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Condensation Problem With Vinyl Roof Cover

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Old 12-15-2012, 09:41 AM   #1
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Default Condensation Problem with Vinyl Roof Cover

Hi folks,

this is my first post so thanks for reading it...

I live in a yurt imported from Mongolia to England. Where we live it rains a fair amount of the time.

The problem we have is condensation forming directly under the Vinyl cover. We don't have Reflectix-type

insulation

but felt and extra carpet underlay which contains felt and some man-made elements.

The yurt has a Vinyl roof cover which is quite rare round here, most people going for full felt and canvas covers.

The wall consists of felt and canvas (no vinyl).

We cook inside the yurt on butane gas so there are considerable water vapours formed there.

I have seen

Pacific Yurts

for example using Vinyl covers and reflectix-type

insulation

. I would like to do the same and wonder how to go about it.

Do I just put the reflectix insulation directly onto the outside of trellis/roof poles and then the vinyl cover onto that?

Can I keep/Will I still need the felt insulation for extra cosiness or will it still affect the dewpoint and still cause condendsation? It gets down to about 14 Farenheit in winter here, the yurt is heated with a woodburner.

Can I replace the canvas wall cover with Vinyl too? The canvas is rotting on the north side and although i've tried scrubbing and waterproofing, it keeps coming back.

Will Reflectix as a non-breathable insulation make condensation form inside the yurt?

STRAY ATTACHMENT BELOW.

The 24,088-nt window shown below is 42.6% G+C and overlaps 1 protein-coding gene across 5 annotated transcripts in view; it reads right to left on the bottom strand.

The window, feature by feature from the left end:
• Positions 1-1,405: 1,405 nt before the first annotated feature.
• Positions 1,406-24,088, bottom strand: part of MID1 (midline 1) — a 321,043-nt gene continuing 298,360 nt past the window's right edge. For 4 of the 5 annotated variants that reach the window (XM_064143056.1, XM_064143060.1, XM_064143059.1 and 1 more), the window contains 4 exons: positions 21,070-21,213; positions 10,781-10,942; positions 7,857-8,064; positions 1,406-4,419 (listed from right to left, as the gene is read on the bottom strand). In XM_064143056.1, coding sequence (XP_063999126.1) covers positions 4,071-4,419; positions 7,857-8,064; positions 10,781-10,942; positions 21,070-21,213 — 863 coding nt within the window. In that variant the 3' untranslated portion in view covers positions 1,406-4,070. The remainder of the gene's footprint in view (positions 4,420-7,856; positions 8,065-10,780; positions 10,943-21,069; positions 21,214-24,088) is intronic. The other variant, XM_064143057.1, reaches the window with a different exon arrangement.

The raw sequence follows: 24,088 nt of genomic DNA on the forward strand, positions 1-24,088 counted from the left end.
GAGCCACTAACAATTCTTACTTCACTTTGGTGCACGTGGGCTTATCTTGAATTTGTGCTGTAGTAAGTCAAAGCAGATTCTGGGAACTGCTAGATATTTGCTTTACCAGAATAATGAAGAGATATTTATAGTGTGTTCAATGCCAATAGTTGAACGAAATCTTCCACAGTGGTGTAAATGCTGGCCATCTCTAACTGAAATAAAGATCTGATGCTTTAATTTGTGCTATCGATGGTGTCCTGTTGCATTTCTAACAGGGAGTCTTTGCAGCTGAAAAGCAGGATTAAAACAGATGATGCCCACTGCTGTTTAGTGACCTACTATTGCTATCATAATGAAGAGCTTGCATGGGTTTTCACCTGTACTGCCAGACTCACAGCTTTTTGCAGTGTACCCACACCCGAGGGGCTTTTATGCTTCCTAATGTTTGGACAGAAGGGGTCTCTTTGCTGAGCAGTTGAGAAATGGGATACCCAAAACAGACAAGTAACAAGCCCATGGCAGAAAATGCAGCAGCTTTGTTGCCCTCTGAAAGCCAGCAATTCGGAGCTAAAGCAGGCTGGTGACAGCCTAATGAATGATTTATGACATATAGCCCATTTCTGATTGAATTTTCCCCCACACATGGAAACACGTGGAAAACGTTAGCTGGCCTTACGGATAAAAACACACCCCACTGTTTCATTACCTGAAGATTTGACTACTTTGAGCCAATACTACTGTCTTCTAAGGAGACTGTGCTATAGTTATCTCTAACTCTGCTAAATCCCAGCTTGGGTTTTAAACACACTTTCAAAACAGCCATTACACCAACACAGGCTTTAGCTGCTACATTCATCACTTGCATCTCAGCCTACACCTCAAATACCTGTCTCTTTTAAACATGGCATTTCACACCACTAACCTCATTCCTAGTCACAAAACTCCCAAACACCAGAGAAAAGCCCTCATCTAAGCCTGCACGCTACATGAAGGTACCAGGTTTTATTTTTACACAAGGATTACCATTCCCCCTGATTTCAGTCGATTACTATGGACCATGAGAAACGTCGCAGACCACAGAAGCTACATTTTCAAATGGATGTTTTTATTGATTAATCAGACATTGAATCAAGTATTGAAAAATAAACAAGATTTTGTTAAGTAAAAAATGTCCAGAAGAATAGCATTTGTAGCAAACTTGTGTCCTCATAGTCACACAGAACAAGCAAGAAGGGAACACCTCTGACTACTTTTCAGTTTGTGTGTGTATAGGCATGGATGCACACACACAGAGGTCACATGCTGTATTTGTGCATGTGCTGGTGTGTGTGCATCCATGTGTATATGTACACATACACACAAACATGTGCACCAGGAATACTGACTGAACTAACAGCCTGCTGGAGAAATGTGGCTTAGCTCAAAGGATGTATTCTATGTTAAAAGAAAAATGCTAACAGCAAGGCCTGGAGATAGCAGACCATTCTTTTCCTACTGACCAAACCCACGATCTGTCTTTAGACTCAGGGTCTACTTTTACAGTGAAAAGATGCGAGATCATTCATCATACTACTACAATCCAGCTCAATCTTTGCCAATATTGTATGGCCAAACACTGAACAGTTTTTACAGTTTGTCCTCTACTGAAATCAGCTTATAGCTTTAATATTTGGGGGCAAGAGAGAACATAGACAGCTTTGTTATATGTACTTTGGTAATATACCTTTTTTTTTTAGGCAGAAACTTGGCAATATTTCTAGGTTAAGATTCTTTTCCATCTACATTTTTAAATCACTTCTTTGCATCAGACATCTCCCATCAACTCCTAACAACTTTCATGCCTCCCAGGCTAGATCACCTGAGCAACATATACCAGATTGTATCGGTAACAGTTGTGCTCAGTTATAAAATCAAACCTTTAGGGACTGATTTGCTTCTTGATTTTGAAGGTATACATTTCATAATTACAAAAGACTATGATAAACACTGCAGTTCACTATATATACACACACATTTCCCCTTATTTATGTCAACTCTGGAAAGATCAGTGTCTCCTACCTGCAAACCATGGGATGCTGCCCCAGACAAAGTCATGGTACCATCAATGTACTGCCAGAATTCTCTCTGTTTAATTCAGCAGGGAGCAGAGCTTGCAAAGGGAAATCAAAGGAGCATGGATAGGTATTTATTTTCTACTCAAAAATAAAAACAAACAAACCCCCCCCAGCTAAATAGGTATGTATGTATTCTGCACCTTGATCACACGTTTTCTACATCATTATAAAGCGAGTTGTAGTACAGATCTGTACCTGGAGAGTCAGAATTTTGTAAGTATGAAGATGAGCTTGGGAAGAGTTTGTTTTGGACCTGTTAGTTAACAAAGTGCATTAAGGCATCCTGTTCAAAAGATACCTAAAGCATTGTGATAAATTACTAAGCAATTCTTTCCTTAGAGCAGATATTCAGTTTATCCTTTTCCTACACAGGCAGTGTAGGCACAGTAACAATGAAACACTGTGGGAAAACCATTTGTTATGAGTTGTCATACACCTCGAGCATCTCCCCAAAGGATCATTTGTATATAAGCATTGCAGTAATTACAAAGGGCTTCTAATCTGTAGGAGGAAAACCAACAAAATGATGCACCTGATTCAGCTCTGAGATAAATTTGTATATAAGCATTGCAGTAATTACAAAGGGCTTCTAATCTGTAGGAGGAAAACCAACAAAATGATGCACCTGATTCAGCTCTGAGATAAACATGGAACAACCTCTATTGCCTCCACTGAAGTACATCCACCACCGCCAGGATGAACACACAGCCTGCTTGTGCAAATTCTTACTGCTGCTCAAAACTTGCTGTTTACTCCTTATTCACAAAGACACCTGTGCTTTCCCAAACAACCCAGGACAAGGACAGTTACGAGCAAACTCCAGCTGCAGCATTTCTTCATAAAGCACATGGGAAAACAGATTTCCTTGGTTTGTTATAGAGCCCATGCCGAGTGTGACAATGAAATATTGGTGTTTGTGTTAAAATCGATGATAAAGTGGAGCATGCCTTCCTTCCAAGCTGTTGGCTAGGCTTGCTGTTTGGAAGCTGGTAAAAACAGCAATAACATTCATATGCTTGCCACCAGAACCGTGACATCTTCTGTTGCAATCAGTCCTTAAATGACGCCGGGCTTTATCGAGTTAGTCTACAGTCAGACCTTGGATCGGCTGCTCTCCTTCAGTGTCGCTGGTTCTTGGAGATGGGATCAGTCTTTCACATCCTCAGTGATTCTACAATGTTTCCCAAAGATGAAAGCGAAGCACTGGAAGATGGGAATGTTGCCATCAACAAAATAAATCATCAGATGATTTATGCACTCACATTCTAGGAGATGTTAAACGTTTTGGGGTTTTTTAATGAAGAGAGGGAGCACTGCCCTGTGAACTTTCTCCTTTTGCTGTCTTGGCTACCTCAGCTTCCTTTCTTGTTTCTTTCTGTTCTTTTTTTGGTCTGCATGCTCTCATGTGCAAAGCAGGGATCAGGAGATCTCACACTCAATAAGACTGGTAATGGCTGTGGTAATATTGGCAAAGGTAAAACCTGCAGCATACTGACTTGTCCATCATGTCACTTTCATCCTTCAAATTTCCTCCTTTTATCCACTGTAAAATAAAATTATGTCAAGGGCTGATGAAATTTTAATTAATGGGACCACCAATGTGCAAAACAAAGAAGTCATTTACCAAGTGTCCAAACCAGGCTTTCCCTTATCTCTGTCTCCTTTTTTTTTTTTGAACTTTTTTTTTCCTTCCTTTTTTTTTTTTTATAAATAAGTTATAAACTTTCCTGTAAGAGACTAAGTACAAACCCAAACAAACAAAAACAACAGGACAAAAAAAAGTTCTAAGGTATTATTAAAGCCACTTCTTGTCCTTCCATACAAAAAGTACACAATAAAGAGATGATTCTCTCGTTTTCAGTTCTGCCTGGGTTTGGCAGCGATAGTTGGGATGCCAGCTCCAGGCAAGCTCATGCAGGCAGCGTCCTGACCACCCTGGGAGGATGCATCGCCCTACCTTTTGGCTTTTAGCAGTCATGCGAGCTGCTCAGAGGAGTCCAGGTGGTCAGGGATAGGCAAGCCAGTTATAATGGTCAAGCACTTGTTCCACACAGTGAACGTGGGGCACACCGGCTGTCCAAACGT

Can I keep the thin white cotton cover as the very inside layer (but still outside the trellis and poles) as it looks better than foil?

I think that's all for now. I'd be very grateful if anyone's read this far to hear your thoughts and suggestions

Many thanks

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Old 12-15-2012, 10:59 AM   #2
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Wheest.

Welcome aboard! I hope I can answer at least some of your questions. I have a Pacific Yurt with the reflective insulation and have no real condensation issues myself, but it hasn't been all that wet here since I put it up.

The reflective insulation should not cause any more condensation because it does not act as an air barrier, rather an energy barrier. On my yurt, it goes between the outside lining and the wooden framework.

Do you have an acrylic

dome

where you can let air/moisture out of the ceiling? The reason I ask is that you can ventilate quite a bit of

moisture

out this way. In fact, I am doing that today at my yurt camp. While it is cold and dry, I fire up the wood stove so it is really hot, then open the

dome

and cook the

moisture

out.

Another member had some mold issues, you may find some nuggets of info in her thread about it:

http://www.yurtforum.com/forums/yurt.../mold-184.html

I am up at my camp now and barely have internet service, but when I get back tomorrow I can help more.
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Old 12-15-2012, 02:44 PM   #3